A spirit level, bubble level or simply a level is an instrument designed to indicate whether a surface is horizontal (level) or vertical (plumb). Different types of spirit levels may be used by carpenters, stonemasons, bricklayers, other building trades workers, surveyors, millwrights and other metalworkers, and in some photographic or videographic work.
Early spirit levels had very slightly curved glass vials with constant inner diameter at each viewing point. These vials are incompletely filled with a liquid, usually a colored spirit or alcohol, leaving a bubble in the tube. They have a slight upward curve, so that the bubble naturally rests in the center, the highest point. At slight inclinations the bubble travels away from the marked center position. Where a spirit level must also be usable upside-down or on its side, the curved constant-diameter tube is replaced by an uncurved barrel-shaped tube with a slightly larger diameter in its middle.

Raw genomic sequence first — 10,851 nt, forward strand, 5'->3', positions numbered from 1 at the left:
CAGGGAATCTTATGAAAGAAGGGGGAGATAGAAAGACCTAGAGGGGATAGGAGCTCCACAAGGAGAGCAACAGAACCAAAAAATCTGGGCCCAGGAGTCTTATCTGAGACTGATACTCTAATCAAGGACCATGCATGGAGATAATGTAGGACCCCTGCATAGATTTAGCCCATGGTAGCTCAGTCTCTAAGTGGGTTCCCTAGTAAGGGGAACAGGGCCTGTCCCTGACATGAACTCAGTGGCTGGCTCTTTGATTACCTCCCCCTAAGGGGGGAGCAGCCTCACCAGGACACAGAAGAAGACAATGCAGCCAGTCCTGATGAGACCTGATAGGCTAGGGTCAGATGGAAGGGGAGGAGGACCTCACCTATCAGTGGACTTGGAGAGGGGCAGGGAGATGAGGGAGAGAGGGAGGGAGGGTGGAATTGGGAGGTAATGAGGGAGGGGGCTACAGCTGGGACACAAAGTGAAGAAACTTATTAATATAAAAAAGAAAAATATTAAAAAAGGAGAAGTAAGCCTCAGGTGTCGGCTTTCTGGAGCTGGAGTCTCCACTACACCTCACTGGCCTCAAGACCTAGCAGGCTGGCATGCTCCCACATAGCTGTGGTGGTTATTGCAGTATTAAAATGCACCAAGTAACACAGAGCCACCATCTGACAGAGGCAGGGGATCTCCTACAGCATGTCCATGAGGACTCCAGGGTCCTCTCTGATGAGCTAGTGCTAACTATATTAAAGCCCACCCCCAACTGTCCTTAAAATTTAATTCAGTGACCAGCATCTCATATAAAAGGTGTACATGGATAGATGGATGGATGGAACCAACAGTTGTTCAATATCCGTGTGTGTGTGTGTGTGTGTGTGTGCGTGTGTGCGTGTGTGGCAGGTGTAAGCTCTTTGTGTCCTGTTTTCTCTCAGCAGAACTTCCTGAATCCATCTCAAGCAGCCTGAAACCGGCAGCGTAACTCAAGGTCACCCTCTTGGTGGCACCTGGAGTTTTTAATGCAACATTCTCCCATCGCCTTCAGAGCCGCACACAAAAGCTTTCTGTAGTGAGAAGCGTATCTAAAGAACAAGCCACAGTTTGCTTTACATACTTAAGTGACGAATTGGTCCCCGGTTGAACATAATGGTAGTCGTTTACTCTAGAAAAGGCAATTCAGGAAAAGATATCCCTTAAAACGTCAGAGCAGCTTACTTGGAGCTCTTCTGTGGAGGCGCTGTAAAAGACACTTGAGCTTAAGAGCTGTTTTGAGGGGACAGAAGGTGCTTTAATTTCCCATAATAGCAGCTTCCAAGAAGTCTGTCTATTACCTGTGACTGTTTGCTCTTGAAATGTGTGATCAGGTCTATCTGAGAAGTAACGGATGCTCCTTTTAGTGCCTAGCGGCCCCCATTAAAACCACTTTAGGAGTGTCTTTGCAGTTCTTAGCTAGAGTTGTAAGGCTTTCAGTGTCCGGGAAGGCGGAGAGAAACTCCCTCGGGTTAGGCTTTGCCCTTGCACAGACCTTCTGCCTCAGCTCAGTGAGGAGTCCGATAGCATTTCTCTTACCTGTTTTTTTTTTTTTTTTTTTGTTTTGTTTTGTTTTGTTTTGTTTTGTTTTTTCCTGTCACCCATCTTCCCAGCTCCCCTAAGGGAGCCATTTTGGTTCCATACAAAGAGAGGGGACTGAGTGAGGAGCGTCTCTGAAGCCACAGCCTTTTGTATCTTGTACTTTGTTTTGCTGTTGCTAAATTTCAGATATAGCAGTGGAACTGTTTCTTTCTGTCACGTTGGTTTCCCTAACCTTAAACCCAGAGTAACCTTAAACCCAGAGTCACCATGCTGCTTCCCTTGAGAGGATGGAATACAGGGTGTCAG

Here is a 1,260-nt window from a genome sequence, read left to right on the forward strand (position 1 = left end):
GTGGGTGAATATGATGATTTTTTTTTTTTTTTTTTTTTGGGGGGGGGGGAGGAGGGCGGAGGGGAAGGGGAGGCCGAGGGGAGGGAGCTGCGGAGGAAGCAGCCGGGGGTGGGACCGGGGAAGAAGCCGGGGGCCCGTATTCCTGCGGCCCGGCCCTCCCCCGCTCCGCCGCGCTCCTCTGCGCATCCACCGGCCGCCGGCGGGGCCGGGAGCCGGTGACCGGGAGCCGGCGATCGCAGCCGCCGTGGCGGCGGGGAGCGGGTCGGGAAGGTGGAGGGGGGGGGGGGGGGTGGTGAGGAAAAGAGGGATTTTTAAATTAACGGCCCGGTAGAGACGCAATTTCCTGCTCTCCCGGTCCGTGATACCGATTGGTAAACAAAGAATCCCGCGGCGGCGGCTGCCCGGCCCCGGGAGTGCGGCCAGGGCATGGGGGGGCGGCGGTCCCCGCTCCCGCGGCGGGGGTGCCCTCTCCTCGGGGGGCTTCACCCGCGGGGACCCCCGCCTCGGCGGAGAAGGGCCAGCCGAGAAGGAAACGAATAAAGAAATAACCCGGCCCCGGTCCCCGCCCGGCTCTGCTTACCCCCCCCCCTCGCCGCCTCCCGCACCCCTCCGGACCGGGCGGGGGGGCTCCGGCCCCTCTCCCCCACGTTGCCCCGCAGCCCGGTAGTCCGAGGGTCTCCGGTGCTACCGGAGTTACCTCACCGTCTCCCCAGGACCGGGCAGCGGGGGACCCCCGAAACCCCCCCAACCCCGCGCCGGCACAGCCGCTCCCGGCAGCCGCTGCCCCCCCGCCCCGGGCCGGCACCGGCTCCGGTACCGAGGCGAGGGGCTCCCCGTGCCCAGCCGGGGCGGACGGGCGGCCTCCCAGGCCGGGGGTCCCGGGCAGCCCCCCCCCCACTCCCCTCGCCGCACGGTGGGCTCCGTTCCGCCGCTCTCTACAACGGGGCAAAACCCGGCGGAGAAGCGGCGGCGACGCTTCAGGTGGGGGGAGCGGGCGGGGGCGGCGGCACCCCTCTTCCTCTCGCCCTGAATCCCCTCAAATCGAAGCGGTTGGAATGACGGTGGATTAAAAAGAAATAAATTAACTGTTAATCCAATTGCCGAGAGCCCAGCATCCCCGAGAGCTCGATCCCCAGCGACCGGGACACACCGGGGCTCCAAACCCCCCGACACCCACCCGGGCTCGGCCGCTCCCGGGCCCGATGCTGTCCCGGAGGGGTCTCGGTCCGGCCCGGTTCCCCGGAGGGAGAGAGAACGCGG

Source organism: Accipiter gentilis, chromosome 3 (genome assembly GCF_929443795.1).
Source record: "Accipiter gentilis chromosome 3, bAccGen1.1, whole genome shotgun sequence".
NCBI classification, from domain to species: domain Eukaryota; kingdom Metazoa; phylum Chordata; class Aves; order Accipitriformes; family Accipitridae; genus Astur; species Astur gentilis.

Alcohols such as ethanol are often used rather than water. Alcohols have low viscosity and surface tension, which allows the bubble to travel the tube quickly and settle accurately with minimal interference with the glass surface. Alcohols also have a much wider liquid temperature range, and won't break the vial as water could due to ice expansion. A colorant such as fluorescein, typically yellow or green, may be added to increase the visibility of the bubble.
An extension of the spirit level is the bull's eye level: a circular, flat-bottomed device with the liquid under a slightly convex glass face with a circle at the center. It serves to level a surface across a plane, while the tubular level only does so in the direction of the tube.